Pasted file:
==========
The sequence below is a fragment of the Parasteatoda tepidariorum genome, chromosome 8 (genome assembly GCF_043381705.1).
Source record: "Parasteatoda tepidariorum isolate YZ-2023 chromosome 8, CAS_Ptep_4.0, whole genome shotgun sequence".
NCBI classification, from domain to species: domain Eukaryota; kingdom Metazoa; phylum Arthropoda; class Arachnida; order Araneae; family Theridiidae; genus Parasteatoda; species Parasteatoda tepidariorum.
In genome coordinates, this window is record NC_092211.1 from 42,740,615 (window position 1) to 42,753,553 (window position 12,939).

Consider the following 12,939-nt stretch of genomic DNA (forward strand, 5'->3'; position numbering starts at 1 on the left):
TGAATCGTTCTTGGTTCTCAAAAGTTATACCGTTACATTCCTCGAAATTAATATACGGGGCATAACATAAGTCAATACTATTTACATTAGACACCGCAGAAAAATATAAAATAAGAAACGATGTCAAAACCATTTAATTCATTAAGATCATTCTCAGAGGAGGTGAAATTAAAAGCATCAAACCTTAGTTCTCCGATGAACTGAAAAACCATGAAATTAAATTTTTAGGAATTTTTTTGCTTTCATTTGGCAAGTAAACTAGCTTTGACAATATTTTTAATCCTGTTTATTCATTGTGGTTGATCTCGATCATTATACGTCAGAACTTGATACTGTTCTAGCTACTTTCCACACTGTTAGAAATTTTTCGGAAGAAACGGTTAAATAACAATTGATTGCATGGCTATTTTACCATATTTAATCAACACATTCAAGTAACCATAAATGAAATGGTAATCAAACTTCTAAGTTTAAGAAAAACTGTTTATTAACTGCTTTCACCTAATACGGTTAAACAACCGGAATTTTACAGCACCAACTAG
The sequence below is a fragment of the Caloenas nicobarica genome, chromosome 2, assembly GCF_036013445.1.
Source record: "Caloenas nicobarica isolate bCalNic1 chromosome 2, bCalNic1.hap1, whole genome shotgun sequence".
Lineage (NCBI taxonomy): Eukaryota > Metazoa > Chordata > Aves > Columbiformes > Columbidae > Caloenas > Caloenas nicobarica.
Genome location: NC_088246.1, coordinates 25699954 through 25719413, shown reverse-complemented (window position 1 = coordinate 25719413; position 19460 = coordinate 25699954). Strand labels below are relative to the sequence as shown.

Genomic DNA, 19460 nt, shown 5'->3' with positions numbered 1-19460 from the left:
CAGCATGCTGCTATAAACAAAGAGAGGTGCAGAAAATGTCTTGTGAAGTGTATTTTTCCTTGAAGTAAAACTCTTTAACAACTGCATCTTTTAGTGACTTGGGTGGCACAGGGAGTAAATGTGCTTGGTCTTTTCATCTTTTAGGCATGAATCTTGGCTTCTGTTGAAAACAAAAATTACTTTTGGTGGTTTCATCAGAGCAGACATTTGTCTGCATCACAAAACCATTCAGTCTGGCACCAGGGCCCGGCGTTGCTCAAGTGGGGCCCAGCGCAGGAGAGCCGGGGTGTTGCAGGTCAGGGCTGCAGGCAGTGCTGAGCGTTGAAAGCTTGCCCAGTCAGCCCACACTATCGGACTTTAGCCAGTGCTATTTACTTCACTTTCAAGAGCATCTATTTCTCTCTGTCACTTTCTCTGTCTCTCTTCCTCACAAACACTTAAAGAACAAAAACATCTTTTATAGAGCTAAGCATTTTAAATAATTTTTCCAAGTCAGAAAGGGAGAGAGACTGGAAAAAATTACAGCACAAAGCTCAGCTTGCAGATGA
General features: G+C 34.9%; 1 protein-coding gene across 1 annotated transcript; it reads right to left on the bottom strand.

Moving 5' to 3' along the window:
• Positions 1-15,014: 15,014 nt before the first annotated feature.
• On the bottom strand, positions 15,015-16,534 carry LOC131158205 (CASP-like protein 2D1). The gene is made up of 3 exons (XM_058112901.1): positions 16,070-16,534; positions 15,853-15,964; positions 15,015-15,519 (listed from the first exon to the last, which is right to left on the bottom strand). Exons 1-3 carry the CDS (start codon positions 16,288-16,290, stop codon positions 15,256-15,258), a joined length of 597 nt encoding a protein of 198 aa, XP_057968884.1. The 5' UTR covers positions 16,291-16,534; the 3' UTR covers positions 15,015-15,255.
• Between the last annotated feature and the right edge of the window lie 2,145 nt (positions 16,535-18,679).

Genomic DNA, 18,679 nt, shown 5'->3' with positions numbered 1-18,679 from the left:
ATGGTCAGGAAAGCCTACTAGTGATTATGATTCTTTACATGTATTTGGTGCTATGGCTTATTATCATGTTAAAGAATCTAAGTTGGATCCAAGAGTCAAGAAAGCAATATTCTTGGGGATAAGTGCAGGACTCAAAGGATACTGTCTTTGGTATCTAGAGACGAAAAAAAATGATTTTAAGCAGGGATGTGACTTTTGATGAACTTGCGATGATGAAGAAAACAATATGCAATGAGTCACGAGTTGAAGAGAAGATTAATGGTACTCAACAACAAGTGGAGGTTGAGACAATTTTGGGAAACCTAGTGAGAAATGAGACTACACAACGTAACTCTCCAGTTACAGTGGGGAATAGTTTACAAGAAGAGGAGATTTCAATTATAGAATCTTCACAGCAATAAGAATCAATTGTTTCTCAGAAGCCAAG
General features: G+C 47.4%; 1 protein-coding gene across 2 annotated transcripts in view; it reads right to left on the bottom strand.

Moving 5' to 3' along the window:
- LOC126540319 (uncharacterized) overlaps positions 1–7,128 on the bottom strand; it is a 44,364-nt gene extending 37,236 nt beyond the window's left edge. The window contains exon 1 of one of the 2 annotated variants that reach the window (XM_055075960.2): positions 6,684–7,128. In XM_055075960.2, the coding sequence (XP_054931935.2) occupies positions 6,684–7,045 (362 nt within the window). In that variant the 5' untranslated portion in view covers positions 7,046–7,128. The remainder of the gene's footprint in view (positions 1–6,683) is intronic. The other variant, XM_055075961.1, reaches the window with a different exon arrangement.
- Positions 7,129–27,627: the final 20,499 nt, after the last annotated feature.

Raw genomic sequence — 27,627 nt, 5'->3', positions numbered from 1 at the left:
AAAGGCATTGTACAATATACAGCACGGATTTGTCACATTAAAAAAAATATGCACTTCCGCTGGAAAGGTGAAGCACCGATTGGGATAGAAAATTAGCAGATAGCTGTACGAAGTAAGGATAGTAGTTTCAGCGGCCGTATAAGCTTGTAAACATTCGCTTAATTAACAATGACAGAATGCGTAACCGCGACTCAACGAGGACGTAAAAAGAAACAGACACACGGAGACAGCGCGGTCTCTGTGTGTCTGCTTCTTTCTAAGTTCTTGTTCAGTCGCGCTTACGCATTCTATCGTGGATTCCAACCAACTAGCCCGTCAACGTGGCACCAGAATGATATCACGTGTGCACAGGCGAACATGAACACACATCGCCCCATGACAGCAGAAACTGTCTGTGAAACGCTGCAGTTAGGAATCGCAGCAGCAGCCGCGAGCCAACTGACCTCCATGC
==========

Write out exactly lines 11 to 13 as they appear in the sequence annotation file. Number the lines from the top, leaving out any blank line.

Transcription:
Genomic DNA, 19460 nt, shown 5'->3' with positions numbered 1-19460 from the left:
CAGCATGCTGCTATAAACAAAGAGAGGTGCAGAAAATGTCTTGTGAAGTGTATTTTTCCTTGAAGTAAAACTCTTTAACAACTGCATCTTTTAGTGACTTGGGTGGCACAGGGAGTAAATGTGCTTGGTCTTTTCATCTTTTAGGCATGAATCTTGGCTTCTGTTGAAAACAAAAATTACTTTTGGTGGTTTCATCAGAGCAGACATTTGTCTGCATCACAAAACCATTCAGTCTGGCACCAGGGCCCGGCGTTGCTCAAGTGGGGCCCAGCGCAGGAGAGCCGGGGTGTTGCAGGTCAGGGCTGCAGGCAGTGCTGAGCGTTGAAAGCTTGCCCAGTCAGCCCACACTATCGGACTTTAGCCAGTGCTATTTACTTCACTTTCAAGAGCATCTATTTCTCTCTGTCACTTTCTCTGTCTCTCTTCCTCACAAACACTTAAAGAACAAAAACATCTTTTATAGAGCTAAGCATTTTAAATAATTTTTCCAAGTCAGAAAGGGAGAGAGACTGGAAAAAATTACAGCACAAAGCTCAGCTTGCAGATGA
General features: G+C 34.9%; 1 protein-coding gene across 1 annotated transcript; it reads right to left on the bottom strand.